It could be the other way around: the students who have gone through the preparatory year could be up to speed with all the finance stuff, could have completed internships, might be already networked with alumni.
quote
Razors Edg...
I don't think it's a "dumbed-down" version of the program. English language test requirements are a bit lower, and work experience requirements are less, but nothing too drastic.

My sense is that the extra is more like a preparatory year for students with a bit less work experience. Once you enter the MBA stream, you should be at the same level as others who enter the 12-month program.
I don't think it's a "dumbed-down" version of the program. English language test requirements are a bit lower, and work experience requirements are less, but nothing too drastic.

My sense is that the extra is more like a preparatory year for students with a bit less work experience. Once you enter the MBA stream, you should be at the same level as others who enter the 12-month program.
quote
yipkc
I don't think it's a "dumbed-down" version of the program. English language test requirements are a bit lower, and work experience requirements are less, but nothing too drastic.

My sense is that the extra is more like a preparatory year for students with a bit less work experience. Once you enter the MBA stream, you should be at the same level as others who enter the 12-month program.


Interesting...
[quote]I don't think it's a "dumbed-down" version of the program. English language test requirements are a bit lower, and work experience requirements are less, but nothing too drastic.

My sense is that the extra is more like a preparatory year for students with a bit less work experience. Once you enter the MBA stream, you should be at the same level as others who enter the 12-month program.[/quote]

Interesting...
quote
yipkc
University of Birmingham is building a postgraduate teaching centre for the Business School. What does it mean for the future of Birmingham Business School and its MBA?
University of Birmingham is building a postgraduate teaching centre for the Business School. What does it mean for the future of Birmingham Business School and its MBA?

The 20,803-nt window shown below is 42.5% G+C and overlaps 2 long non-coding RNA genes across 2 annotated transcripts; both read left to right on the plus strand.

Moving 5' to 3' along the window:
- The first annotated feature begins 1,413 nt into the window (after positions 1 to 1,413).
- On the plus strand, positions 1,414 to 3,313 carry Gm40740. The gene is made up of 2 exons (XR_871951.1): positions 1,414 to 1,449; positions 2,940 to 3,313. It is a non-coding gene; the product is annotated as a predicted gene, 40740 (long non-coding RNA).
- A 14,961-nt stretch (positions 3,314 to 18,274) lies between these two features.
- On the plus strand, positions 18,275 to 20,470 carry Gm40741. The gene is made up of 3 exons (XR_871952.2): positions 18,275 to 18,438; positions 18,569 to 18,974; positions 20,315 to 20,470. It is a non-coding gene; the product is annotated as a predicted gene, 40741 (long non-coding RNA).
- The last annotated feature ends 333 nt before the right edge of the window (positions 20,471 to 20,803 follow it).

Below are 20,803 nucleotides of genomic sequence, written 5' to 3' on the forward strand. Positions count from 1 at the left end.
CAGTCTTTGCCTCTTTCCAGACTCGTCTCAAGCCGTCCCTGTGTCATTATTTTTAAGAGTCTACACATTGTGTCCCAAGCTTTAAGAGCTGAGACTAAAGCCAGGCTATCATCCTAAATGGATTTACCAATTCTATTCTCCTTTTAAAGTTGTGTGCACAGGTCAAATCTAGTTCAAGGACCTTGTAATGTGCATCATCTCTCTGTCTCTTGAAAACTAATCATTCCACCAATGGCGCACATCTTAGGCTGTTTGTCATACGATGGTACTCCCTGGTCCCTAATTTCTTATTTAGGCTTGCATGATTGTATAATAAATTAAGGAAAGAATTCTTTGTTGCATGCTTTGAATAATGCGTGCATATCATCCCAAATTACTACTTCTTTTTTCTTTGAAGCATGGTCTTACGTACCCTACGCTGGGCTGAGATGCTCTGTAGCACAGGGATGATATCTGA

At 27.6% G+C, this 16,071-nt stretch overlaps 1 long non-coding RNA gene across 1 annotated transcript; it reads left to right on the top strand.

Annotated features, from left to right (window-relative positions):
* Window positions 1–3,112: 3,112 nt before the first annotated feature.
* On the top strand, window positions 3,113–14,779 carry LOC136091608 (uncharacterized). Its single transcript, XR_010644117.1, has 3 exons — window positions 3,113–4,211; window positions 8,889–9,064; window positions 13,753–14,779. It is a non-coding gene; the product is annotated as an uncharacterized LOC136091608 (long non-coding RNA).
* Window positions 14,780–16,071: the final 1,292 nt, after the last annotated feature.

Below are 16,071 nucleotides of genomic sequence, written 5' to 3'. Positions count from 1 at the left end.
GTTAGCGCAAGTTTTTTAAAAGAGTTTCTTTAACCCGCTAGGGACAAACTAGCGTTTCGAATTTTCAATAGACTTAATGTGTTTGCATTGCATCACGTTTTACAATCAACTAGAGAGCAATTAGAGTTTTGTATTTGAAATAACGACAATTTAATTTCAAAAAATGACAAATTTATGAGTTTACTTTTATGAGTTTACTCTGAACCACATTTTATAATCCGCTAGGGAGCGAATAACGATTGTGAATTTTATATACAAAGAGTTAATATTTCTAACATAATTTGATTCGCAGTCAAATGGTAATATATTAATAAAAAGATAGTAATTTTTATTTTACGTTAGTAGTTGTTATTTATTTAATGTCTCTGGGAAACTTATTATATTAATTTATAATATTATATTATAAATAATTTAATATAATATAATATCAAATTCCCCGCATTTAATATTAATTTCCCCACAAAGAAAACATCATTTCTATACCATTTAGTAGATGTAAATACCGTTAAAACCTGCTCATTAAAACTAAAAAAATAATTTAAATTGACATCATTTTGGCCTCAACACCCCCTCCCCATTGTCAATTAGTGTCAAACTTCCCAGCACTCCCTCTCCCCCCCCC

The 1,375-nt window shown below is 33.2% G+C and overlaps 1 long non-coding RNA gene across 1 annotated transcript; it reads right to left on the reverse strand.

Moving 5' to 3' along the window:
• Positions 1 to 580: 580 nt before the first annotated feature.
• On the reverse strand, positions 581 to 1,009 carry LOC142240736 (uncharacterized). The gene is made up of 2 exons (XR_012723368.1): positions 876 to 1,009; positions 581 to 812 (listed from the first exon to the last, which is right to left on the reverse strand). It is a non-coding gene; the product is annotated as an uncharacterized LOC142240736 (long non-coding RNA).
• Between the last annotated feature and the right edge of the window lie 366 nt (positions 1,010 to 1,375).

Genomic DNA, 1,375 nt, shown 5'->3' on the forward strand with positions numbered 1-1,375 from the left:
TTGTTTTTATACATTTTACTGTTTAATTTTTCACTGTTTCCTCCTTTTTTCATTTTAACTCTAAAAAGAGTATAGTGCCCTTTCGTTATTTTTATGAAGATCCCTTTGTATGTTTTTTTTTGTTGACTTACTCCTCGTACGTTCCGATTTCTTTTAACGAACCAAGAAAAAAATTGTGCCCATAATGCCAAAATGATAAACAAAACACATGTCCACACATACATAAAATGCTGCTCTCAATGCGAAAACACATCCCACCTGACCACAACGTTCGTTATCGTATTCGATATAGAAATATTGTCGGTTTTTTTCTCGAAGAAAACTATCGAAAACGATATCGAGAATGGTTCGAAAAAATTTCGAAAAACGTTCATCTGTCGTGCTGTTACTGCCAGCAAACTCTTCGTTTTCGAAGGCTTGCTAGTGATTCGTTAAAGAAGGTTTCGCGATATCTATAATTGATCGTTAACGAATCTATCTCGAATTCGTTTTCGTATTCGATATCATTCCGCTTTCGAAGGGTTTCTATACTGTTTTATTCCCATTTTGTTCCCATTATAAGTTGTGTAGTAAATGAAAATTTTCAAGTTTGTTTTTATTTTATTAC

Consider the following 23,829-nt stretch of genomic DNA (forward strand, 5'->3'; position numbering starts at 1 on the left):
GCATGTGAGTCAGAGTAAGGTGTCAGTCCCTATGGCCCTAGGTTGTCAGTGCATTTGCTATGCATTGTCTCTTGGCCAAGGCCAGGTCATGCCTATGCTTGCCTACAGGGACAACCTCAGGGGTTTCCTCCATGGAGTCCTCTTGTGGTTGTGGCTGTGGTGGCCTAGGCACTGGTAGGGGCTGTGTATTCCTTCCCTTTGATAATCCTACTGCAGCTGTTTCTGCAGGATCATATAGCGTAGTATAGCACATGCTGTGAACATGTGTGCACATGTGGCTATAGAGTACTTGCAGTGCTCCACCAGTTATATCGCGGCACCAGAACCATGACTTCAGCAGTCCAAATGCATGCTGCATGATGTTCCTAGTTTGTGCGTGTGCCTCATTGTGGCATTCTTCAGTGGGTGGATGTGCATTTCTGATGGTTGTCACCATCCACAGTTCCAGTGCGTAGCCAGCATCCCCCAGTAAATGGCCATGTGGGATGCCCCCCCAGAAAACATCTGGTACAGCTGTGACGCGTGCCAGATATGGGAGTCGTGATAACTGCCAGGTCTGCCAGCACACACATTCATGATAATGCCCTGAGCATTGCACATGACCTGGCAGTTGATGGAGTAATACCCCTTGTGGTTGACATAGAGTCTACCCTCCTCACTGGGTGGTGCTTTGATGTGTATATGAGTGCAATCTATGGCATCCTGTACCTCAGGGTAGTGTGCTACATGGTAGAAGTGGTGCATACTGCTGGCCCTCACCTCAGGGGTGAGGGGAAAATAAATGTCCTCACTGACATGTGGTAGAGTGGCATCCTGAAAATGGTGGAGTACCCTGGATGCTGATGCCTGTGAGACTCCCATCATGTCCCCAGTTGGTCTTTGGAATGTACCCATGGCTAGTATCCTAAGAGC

quote
Duncan
Probably not a big difference for the MBA. Most UK business schools are customer-oriented, and my guess is the new space will allow more break-out space, social space and catering space for the MSc students.
Probably not a big difference for the MBA. Most UK business schools are customer-oriented, and my guess is the new space will allow more break-out space, social space and catering space for the MSc students.
quote
yipkc
Probably not a big difference for the MBA. Most UK business schools are customer-oriented, and my guess is the new space will allow more break-out space, social space and catering space for the MSc students.


Shame that it's just mainly focusing on the MSc students then... but I guess that's how they increase their revenue through increasing the number of them. The amount they are charging for an MSc is exorbitantly high!
[quote]Probably not a big difference for the MBA. Most UK business schools are customer-oriented, and my guess is the new space will allow more break-out space, social space and catering space for the MSc students. [/quote]

Shame that it's just mainly focusing on the MSc students then... but I guess that's how they increase their revenue through increasing the number of them. The amount they are charging for an MSc is exorbitantly high!
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Duncan
Not really: MBA students will also benefit from enlarged facilities, but Birmingham is right to enlarge the MSc (for which there is huge employer demand) rather than the MBA (which is more a niche product). That is where the demand is growing from employers. It's not business schools growing supply to make money. Remember that major business schools are nowhere a profit-making business. There is more demand, and so they are responding by growing.

PS The UK fees are actually rather low when you compare with the global competition. The Birmingham MSc is between 16 and 19 thousand pounds: compare that with what you would pay in the US, Singapore or Australia, or even comparible European schools like HEC. If you want to pay less, study on mainland Europe but you will struggle to get the sort of classmates, faculty and facilities of a top international school.